Beauty and Doubt, by Jutta Voigt

From: Sibylle Bergemann. ©2016 Images: Frieda von Wild, Texts: Authors [and Jutta Voigt Loock, Berlin, Loock Galerie, Sybille Bergemann, Alexandra Cox translatortranslator!]. Kehrer Verlag Heidelberg, Loock Galerie. ISBN 978-3-86828-743-1

From German.

Every Bergemann image conceals a puzzle, an uncertainty, something inexplicable. The photographer guards it, this mystery of things, this mystery of people, and her own; mystery shields against exposure and preserves the intuition from mistakes. The fashion photos from GDR times tell of latent doubts and tamed wildness; they form a trinity of mission, stringency, and grace. The girls by the wicker beach chair on the Baltic coast of Germany are the expression, carried to extremes, of skepticism toward circumstances where pouts were turned upward by means of retouching, in order to salvage faith in a better world.

The models were aloof bearers of the stubbornness of a generation of women who rebelled against the average. The photographer gave courage to individuality under threat by tracking down the distinctive. With patched leather clothes, the young group of designers Allerleirauh celebrated non-conformity; the coat “of thousands of scraps” reeked of rebellion. Sibylle Bergemann photographed “ragged pieces” like these on rain-wet Berlin pavestones, in front of worn-out masonry. The surface posits signs that point into the depths. Evening after evening, the Fado artists from Lisbon, decked out like melancholy princesses, wait in splendid palace rooms to make their appearance. Evening after evening, they sing of the damned state of feeling zest for life and melancholy. Every portrait is also a self-portrait of this photographer with the literary gaze; she sees what she knows and feels: beauty and doubt. Her photos are already legends today. The triumph of an autodidact.

It had begun with a twofold love. Sibylle Bergemann sat as a secretary in the office of Magazin and was aware of one thing: I cannot remain a secretary, I need to do something of my own. Her first photo was taken with a one-eyed 6 x 6 mirror reflex camera; she was twenty-four at the time. One day, a man in an olive-green parka walked into the editorial offices, a high-caliber storyteller, one with wit and the absolute will to use the conscious mind to counter the amateurish snapping of the times. He was fifteen years older than she, a hot tip as a photographer, a one-off as a teacher: Arno Fischer. He must be the one, he or no other: I wanted Arno, and I wanted to photograph. What Bergemann wanted, she got. She became his pupil, his lover, his rival.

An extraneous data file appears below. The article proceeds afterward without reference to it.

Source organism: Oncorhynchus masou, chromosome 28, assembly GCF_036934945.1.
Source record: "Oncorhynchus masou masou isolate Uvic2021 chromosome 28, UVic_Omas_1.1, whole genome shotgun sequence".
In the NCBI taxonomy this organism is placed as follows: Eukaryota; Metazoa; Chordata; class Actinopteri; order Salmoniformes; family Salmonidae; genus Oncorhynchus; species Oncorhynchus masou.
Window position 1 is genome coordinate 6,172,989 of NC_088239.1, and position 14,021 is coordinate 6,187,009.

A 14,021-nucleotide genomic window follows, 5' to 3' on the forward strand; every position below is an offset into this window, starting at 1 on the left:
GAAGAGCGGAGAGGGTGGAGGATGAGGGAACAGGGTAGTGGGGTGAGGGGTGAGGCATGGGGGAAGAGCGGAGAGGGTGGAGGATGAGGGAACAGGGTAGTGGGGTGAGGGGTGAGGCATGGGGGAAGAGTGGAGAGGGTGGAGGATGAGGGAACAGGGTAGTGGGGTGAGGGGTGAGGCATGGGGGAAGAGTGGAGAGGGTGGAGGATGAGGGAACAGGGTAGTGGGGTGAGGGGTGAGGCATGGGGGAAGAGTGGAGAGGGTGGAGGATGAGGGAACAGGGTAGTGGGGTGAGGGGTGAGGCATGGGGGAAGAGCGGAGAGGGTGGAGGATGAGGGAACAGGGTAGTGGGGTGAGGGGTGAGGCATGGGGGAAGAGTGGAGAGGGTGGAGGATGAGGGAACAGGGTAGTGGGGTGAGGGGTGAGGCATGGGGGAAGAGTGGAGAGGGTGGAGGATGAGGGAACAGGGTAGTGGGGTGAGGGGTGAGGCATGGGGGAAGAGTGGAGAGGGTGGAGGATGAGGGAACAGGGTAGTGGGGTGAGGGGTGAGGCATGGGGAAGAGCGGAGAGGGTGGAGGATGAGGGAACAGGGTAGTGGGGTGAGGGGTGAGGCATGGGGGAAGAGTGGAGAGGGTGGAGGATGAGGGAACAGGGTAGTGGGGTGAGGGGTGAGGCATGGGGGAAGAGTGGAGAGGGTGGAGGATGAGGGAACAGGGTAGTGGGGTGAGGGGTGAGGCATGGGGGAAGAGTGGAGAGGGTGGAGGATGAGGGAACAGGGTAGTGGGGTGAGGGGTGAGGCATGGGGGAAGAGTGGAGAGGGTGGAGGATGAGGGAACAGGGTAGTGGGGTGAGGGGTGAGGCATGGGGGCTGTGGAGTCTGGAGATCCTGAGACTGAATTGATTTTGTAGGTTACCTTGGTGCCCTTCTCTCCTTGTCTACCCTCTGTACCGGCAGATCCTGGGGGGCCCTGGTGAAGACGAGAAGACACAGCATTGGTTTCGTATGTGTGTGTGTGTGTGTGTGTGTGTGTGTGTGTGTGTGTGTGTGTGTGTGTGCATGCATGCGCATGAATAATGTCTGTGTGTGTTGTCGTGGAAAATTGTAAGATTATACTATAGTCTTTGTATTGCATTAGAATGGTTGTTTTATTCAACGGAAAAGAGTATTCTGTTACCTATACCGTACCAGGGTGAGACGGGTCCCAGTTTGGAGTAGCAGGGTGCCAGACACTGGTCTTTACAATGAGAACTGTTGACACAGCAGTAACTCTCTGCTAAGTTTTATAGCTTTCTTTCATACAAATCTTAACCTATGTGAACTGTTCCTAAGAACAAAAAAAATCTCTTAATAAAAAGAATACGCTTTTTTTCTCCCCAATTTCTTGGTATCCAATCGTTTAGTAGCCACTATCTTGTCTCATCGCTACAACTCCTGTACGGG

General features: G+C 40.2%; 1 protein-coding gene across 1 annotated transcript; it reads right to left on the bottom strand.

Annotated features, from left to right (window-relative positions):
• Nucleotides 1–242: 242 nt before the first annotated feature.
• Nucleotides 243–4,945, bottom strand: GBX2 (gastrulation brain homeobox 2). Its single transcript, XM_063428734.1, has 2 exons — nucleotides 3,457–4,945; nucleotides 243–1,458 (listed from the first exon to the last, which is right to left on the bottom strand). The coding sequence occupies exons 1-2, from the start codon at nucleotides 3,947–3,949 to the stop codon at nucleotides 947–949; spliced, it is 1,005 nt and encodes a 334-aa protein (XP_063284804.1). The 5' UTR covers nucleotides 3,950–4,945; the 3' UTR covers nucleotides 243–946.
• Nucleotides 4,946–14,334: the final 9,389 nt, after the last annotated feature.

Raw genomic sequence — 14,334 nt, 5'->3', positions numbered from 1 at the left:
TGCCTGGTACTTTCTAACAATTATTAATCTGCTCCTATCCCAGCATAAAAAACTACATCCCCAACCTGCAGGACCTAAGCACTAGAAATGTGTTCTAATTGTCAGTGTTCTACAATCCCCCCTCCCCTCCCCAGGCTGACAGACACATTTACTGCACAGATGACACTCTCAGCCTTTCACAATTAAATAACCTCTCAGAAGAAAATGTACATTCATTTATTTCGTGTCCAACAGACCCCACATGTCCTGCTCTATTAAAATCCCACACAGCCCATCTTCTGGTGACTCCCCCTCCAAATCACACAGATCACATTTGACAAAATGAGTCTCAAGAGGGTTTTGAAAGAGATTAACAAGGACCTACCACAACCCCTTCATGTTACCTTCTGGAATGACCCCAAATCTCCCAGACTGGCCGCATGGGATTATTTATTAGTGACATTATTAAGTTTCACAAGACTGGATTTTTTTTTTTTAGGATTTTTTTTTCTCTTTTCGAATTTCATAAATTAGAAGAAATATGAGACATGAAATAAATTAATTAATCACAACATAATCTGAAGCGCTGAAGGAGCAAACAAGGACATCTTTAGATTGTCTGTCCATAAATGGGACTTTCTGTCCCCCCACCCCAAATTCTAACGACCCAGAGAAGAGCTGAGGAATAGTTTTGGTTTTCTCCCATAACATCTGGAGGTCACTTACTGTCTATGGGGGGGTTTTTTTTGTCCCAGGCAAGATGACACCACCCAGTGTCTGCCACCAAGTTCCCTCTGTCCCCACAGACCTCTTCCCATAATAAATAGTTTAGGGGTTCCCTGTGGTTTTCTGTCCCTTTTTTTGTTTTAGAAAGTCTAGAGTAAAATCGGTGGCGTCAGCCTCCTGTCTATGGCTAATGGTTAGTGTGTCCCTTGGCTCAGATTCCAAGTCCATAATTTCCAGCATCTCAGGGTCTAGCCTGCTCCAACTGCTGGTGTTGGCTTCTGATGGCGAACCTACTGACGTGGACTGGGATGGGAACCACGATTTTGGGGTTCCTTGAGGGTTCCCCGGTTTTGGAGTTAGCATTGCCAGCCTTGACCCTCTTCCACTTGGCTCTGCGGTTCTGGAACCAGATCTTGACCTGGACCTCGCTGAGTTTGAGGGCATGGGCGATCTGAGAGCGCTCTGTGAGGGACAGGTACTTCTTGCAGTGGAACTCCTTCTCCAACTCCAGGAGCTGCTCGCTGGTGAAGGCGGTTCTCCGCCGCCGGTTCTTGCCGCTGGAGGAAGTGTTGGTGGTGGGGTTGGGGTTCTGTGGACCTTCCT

The photographer cut a graceful figure: her skin was milky-white with occasional freckles; her dark-blonde hair was fine. Her narrow face was dominated by strikingly bright eyes and an elegiac Jeanne Moreau mouth. She was shy and determined; a self-willed pact of sensitivity and energy had been made there. Her sweaters, her jackets, her earrings, her car, everything between olive-green and earth-brown: perfect camouflage; she made herself invisible so that she could see more effectively. Only the initiated were aware that she had a robust sense of humor and could play the fool. I never saw her laugh out loud; perhaps she felt that to be incongruous. Smiling, yes, a burst of laughter in secret, a short giggle over an absurd situation; loud laughing, though–no. It is possible that she had internalized an aversion to “smile, please” photography or to the optimism-on-command of the GDR press, where laughing feigned acquiescence to the circumstances. There is barely a Bergemann photo in which the subject laughs; all that is loud is a lie.

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